Zelya Energy

Fuelwood refers to wood used for the production of energy, electricity, or heat, by combustion. 

A recent field in France, fuelwood is characterized by a high diversity of channels, nature and species of wood, its transformation.

In this context, there is no established price or reference price index that can facilitate and standardize or objectify the contractualization of fuelwood supply between the upstream (production and conveyance of energy wood) and downstream (electricity production or cogeneration in a power plant or heat production in a boiler).

What are the prices of fuelwood?

Given the small number of wood-fired power plants and boilers installed in France, there is no continuous quotation of fuelwood, but only periodic surveys and polls providing price indices or prices in euros per tonnes or cubic meters.

The prices of fuelwood are likely to vary depending on many criteria:

  • the channel: timber or log, industrial or pulpwood, energy wood or forest wood ;
  • the nature: hardwood or softwood ;
  • the species: oak, beech, poplar, spruce-fir, douglas, maritime pine, Scots pine, etc. ;
  • the region of production ;
  • the form: waste, logs, chips, pellets, etc.

Naturally, the purchase price also depends on the quantity consumed, the length of the supply chain, as well as many other criteria: moisture content, particle size, log length, etc.

In addition, it is possible to have elements related to the cost of electricity or heat production (heating) from fuelwood, in euros per kilowatt-hour, which need to be converted with the lower calorific power, expressed in kilowatt-hours per cubic meter, to get back to a volumetric cost, in euros per cubic meters.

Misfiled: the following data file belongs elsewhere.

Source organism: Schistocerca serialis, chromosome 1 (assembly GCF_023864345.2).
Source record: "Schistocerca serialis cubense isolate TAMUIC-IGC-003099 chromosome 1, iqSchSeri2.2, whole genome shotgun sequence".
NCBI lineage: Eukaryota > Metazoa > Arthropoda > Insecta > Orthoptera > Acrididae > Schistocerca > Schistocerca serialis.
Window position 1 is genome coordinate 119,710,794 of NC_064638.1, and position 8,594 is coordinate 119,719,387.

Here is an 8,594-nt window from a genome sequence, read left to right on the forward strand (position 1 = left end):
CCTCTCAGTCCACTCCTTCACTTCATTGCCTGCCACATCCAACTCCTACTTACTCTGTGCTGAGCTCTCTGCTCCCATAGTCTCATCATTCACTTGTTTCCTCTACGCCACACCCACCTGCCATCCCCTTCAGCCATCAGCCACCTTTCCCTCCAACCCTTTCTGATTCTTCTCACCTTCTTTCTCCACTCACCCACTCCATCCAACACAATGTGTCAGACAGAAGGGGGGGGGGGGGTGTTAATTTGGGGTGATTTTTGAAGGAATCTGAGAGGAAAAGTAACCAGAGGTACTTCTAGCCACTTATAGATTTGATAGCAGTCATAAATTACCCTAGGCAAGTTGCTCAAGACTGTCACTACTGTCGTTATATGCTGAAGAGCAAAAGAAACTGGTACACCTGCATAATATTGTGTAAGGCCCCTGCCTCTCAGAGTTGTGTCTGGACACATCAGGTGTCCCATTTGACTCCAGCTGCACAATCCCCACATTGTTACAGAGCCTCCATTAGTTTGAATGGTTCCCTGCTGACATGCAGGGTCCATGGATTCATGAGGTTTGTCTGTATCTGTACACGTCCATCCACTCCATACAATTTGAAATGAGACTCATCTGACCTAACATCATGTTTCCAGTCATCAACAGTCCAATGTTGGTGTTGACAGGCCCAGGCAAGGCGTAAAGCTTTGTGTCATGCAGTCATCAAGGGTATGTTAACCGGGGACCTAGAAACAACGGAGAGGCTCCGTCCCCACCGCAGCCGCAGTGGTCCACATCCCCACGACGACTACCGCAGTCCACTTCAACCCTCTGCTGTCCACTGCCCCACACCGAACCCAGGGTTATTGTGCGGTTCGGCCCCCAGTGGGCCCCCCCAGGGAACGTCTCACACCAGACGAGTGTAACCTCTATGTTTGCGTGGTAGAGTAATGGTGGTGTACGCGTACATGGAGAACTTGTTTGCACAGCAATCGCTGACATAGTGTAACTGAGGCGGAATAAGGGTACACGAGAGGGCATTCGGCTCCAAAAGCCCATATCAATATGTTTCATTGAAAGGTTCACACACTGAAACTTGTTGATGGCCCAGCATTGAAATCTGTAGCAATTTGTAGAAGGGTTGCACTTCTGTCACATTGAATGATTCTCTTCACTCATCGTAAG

What are the challenges for the sector?

The price is a key variable of the negotiations between supplier and plant or boiler operator, and an essential variable for the development of the sector.

On one hand, the plant or boiler operator needs visibility both on the quantity and quality of the fuelwood that will be supplied to him over a period corresponding to the amortization period of his equipment, and on the price at which he will purchase the fuelwood.

On the other hand, the wood supplier often considers fuelwood as a residue or waste from his main activity, linked to traditional wood channels (furniture manufacturing, construction timber, etc.).

Under these conditions, current supply contracts lack reference not only for the price level, but also for its unit - volumetric (expressed in euros per cubic meters or tonnes) or energetic (expressed in euros per kilowatt-hours) - and its indexation over time.

Regarding indexing, the difficulty is to find a trajectory of evolution over a long period, which allows the supplier to make the sale of fuelwood interesting or even competitive, and the operator to be able to control the evolution of his procurement costs taking into account the evolution of purchase obligation tariffs, heat sale or electricity sale on the market.

Most often for the latter